Gacela Del Amor Desesperado Lorca Analysis Essay

La obra poética completa de uno de los escritores más influyentes de la literatura española.
 
La figura de Federico García Lorca abarca, tanto en España como en el exterior, mucho más que su literatura. Su poesía, traducida a infinidad de lenguas, recorre paisajes, hurga en tradiciones y denuncia injusticias con la maestría de un escritor que utilizó la pluma como pocos, y sus libros continúan leyéndose sin atender al paso del tiempo ni a las arbitrariedades de la moda. En esta deslumbrante colección, el lector podrá recorrer el tramo completo de su obra poética: empezando con el joven Lorca en Libro de poemas, Canciones y Juego y teoría del duende, pasando por clásicos lorquianos como Romancero gitano, Poema del cante jondo, el impresionante poemario Poeta en Nueva York,así como Tierra y luna, Sonetos y Llanto por Ignacio Sánchez Mejías, entre muchos otros. La edición y los prólogos otorgan al lector las herramientas necesarias para comprender y contextualizar al personaje, para acercarse a la complejidad de su obra y para disfrutar, en un sólo volumen, de uno de los autores españoles más relevantes del siglo XX.

This piece is about 3 printed pages long. It is copyright © Gilbert Wesley Purdy and Jacket magazine 2008.
The Internet address of this page is http://jacketmagazine.com/35/lorca2.shtml

Federico Garcia Lorca: Two poems

translated by Gilbert Wesley Purdy

Federico Garcia Lorca is notorious for having rewritten poems without the least concern for indicating which (if any) he considered to be his final draft. He was equally inattentive to the proofs of his books and often allowed the worst kinds of mistakes to go uncorrected. Added to these facts, the standard text of his “Casida of the Branches”, as established by the Madrid Obras Completas, provides no provenance for the poem. It is unclear, that is to say, that Lorca ever achieved a final draft, as he returned yet again, during the final days of his life, to rewriting the poems of The Divan of the Tamarit.

These facts have encouraged me to take a liberty with my translation of the text. I have changed the tense of the fourth stanza from the past imperfect to the present tense. This for two reasons I feel are compelling:

1 Lorca clearly avoids the past tense whenever possible in order to maintain an immediacy in his poems.
2 The stanza makes much better sense in the present tense, the approach of autumn being immanent rather than having already passed. The sense of the poem is consistent, given the change, the orchard being under an impending threat of decay throughout.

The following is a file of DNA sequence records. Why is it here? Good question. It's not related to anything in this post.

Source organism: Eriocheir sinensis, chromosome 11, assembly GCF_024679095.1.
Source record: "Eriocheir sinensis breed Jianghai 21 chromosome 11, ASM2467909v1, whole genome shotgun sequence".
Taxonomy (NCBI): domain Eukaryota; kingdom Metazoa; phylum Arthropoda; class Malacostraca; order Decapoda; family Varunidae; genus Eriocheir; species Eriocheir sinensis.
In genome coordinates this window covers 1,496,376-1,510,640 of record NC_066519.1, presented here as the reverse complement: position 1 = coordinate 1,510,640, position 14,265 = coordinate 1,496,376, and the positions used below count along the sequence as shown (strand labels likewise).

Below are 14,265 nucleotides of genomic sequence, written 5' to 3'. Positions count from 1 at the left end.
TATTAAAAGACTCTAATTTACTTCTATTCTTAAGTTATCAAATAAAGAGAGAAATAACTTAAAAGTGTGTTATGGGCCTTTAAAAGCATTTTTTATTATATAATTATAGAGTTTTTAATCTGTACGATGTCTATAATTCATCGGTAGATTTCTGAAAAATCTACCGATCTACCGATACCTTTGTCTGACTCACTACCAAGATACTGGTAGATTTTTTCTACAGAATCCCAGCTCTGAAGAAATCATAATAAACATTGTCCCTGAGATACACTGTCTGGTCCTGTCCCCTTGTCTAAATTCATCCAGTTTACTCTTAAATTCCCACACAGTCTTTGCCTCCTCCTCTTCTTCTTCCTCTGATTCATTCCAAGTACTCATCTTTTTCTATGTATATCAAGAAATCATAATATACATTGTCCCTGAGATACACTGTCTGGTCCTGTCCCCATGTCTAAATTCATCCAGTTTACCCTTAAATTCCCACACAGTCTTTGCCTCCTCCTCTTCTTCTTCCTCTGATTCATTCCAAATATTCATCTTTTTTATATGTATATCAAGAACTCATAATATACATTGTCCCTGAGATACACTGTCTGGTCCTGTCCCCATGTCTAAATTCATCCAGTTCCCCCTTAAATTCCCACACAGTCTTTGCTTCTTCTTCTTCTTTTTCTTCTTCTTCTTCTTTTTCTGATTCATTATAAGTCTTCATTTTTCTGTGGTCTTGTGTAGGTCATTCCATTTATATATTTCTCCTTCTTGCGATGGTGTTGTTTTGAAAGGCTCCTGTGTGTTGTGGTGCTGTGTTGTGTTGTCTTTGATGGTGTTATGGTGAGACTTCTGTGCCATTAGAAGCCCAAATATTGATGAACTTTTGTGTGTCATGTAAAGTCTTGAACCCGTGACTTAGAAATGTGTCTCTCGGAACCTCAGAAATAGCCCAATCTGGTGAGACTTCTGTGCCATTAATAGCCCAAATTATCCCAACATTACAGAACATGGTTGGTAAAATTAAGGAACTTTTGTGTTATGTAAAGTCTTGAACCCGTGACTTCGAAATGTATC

The alternative might be that the poet simply wrote a questionable stanza (this, of course, happens) that is inconsistent with his style as we know it.



Gacela of Unforseen Love

No one understood the perfume
of the dark magnolia of your belly.
No one knew you martyred
a hummingbird of love between those teeth.

A thousand Persian carousels slept
in the moon plaza of your forehead,
while four nights I lashed myself
to your waist, enemy of snow.

Among the plaster and jasmine, you saw
I was a pallid branch of seeds.
I sought through my breast
to give you letters of ivory saying always,

always, always: garden of my last breath,
your body escaped forever,
the blood of your veins in my mouth,
your mouth already without light for my death.



Gacela del Amor Imprevisto

Nadie comprendía el purfume
de la oscura magnolia de tu vientre.
Nadie sabía que martirizabas
un colibrí de amor entre los dientes.

Mil caballitos persas se dormían
en la plaza con luna de tu frente,
mientras que yo enlazaba cuatro noches
tu cintura, enemiga de la nieve.

Entre yeso y jazmines, tu mirada
era un pálido ramo de simientes.
Yo busqué, para darte, por mi pecho
las letras de marfil que dicen siempre,

siempre, siempre: jardin de mi agonia,
tu cuerpo fugitivo para siempre,
la sangre de tus venas en mi boca,
tu boca ya sin luz para mi muerte.



Casida of the Branches

The dogs of lead have arrived
among the orchards of the Tamarit
hoping that they might fell the branches,
hoping that they alone might break them off.

The Tamarit has an apple-tree
with an apple of sobs.
A nightingale extinguishes the sighs,
and a pheasant chases them through the dust.

But the branches are joyful,
the branches are like us.
They do not think in the rain and have slept
as if they were trees, suddenly.

Sitting with water on the knees
two valleys await autumn.
Their shadows push over stalks
with elephant steps and trunks.

There are many children with veiled faces
among the orchards of the Tamarit
hoping that they might fell my branches,
hoping that they alone might break them off.



Casida de los Ramos

Por las arboledas del Tamarit
han venido los perros de plomo
a esperar que se caigan los ramos,
a esperar que se quiebren ellos solos.

El Tamarit tiene un manzano
con una manzana de sollozos.
Un ruiseñor apaga los suspiros,
y un faisán los ahuyenta por el polvo.

Pero los ramos son alegres,
los ramos son como nosotros.
No piensan en la lluvia y se han dormido,
como si fueran árboles, de pronto.

Sentados con el agua en las rodillas
dos valles esperaban al otoño.
La penumbra con paso de elefante
empujaba las ramas y los troncos.

Por las arboledas del Tamarit
hay mucho niños de velado rostro
a esperar que se caigan mis ramos,
a esperar que se quiebren ellos solos.




Gilbert Wesley Purdy’s work in poetry, prose and translation has appeared in many journals, paper and electronic, including: Jacket magazine (Australia); Poetry International (San Diego State University); The Georgia Review (University of Georgia); Grand Street; The Pedestal Magazine; SLANT (University of Central Arkansas); Orbis (UK); Eclectica; and Quarterly Literary Review Singapore. More detailed information is available at his Hyperlinked Online Bibliography.


 

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